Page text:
Identity Formation for Young White Unitarian Universalists

Unitarian Universalists are committed to building the beloved community, which includes valuing our cultural, racial and ethnic diversity and working together towards collective liberation. Those of us who are white, or perceived to be white, need resources and tools to develop a healthy white anti-racist identity so we can continue to follow the call of our faith.

What is Whiteness?

Whiteness is a racial category that was invented by Europeans in the 1700s to justify violence against people from other continents. The construction of whiteness, including which groups of people are classified as white, has evolved over time based on immigration policy, the pseudo social science of eugenics, religious discrimination and the interests of the wealthy and ruling class. Even though the United States is a multicultural and multiracial country, whiteness is often considered the “normal” way to look and behave and the “standard” cultural experience. It’s important to remember that even though whiteness and race are constructs, white supremacy and racism have very real impacts.

What is White Privilege?

While all white people benefit from white supremacy, we also have multiple identities that intersect. Some white people are immigrants or have immigrants in their family, some are LGBTQ+, some have disabilities and some are poor or working class. Even though we hold multiple identities, our whiteness lends us undeserved advantages and privileges. Grappling with white privilege can be difficult. Some people feel guilty about the power and privilege that comes along with being white. Lots of folks feel uncomfortable talking about race. Others are ready to unlearn implicit biases, and leverage their privilege to work for racial equity and collective liberation. Wherever you are on this journey right now is okay.

Staying on the Journey

Whether you’re experiencing discomfort with anti-racist activists, struggling with receiving a criticism or call out, or feeling anxious about racism, there are UU spiritual practices you can use to stay grounded in your values and engaged in this work as a white person. Investigate the Theology of Liberation to Inspire White Anti-Racist Organizing that helps us as white people prepare to show up, again and again.

White young adults can attend the "Shift" cohort of GROW Racial Justice, a week long immersion experience, created by the UUA Office of Youth and Young Adult Ministries, the UU College of Social Justice, Standing on the Side of Love and the Center for Ethical Living and Social Justice Renewal.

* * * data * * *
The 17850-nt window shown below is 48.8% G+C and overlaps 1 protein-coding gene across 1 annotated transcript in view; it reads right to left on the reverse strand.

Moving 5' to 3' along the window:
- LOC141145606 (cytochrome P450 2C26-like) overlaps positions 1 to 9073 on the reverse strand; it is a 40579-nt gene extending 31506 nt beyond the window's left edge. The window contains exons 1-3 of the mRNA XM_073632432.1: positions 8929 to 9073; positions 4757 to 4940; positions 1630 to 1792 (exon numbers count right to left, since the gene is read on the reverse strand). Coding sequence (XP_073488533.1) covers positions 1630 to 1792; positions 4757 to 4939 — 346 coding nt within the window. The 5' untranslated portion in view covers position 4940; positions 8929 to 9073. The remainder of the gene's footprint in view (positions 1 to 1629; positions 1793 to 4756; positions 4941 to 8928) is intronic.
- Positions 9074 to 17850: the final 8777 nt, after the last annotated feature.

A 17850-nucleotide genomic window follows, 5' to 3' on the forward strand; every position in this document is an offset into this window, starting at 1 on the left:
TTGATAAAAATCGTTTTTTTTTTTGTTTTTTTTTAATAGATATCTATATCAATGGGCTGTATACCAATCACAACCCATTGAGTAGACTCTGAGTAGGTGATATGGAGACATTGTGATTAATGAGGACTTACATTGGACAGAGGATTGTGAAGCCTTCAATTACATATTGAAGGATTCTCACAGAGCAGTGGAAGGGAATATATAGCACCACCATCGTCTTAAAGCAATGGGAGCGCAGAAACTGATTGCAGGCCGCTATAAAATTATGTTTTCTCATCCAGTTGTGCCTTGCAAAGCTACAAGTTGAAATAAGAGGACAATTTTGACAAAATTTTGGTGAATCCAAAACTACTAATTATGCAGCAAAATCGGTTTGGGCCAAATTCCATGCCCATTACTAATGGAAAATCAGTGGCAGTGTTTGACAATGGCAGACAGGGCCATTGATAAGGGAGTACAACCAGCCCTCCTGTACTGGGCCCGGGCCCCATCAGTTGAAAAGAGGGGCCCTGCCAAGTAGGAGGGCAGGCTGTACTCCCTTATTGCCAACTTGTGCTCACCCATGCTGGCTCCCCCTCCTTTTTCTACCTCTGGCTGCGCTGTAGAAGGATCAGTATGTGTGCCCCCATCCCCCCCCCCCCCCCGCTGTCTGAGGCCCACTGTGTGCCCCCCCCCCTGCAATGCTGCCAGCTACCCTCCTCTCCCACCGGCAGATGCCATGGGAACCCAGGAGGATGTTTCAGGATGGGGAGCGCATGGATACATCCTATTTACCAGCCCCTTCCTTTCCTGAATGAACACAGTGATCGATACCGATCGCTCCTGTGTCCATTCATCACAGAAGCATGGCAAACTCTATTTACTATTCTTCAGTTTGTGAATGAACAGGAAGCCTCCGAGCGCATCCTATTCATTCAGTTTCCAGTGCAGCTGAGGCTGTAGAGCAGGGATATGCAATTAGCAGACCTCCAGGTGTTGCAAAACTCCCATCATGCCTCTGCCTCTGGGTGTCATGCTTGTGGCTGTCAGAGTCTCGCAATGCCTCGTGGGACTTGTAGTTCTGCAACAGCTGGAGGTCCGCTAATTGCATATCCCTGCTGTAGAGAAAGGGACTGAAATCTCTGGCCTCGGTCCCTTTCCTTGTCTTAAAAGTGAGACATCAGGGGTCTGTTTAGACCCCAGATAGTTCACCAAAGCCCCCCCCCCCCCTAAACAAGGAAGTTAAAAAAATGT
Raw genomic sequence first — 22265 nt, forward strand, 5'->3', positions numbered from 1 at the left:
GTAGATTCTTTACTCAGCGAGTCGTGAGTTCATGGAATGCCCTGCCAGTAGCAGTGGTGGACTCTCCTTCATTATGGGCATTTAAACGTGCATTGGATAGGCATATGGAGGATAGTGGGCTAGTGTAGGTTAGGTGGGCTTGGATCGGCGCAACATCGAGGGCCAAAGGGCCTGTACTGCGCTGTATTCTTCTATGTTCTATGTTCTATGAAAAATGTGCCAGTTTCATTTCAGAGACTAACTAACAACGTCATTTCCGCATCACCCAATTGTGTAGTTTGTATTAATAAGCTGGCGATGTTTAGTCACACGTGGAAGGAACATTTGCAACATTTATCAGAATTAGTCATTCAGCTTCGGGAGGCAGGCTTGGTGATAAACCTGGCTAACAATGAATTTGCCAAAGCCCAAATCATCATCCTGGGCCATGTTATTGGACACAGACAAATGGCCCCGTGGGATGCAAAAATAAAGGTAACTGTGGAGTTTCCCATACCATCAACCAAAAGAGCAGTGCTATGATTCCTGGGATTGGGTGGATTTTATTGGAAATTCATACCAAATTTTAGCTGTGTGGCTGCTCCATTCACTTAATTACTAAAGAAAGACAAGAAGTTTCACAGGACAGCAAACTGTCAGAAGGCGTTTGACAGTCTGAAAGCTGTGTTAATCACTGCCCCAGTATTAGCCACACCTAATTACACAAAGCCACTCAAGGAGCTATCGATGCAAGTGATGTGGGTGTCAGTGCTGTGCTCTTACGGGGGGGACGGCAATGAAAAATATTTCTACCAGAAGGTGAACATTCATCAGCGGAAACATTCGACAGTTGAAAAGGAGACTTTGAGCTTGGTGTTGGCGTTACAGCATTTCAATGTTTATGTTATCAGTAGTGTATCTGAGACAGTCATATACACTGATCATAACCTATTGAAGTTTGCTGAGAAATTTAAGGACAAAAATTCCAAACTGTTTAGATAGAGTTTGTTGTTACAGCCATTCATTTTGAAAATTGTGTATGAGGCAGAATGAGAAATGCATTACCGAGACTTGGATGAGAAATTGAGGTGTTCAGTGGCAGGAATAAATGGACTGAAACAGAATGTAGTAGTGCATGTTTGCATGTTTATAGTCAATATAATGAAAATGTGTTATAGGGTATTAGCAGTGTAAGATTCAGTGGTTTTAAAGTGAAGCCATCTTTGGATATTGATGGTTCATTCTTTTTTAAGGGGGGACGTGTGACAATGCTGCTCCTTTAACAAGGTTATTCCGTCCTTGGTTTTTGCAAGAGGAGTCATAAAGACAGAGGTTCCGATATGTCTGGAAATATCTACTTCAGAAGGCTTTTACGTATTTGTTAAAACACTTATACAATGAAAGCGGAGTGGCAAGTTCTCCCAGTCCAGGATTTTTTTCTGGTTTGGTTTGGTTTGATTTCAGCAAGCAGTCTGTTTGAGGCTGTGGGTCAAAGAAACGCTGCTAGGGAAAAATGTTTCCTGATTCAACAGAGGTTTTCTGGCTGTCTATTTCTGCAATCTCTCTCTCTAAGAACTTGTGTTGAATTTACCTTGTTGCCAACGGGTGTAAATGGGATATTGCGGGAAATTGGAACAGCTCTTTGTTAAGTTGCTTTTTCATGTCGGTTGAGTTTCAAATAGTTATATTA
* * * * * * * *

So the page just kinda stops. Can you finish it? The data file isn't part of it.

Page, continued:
Youth and young adults can join Allies for Racial Equity and consider attending their fall conference.

Consider exploring your own white identity development through Rev. Dr. Monica Cumming’s Introduction to White Ethnic Identity Formation for Youth or Bill Gardiners’s workshop on Racial Identity Development. Use the Be the Change! curriculum to explore the construction of race and impacts of racism with your congregation.

Small group workshops and racial identity caucusing can be transformative and important opportunities for collective learning. Caucusing provides an opportunity to share, learn, ask questions and be pushed to grow about the specific ways that internalized white supremacy impact those of us who are white.

Whiteness Project is conducting interviews with people from all walks of life and localities in which they are asked about their relationship to, and their understanding of, their own whiteness. Each video interview is paired with a statistic that provides a greater societal context and offers an opportunity for self-reflection by the audience on their own thoughts about race.

The Whiteness Project

The Surprisingly Racist History of "Caucasian"

Decoded | MTV News

How to Explain White Supremacy to a White Supremacist

On Facebook

White Privilege, Explained in One Simple Comic

View the Whole Comic!

"White People"

What does it mean to be white? MTV's "White People" is a groundbreaking documentary on race that aims to answer that question from the viewpoint of young white people living in America today.

Find more videos in this series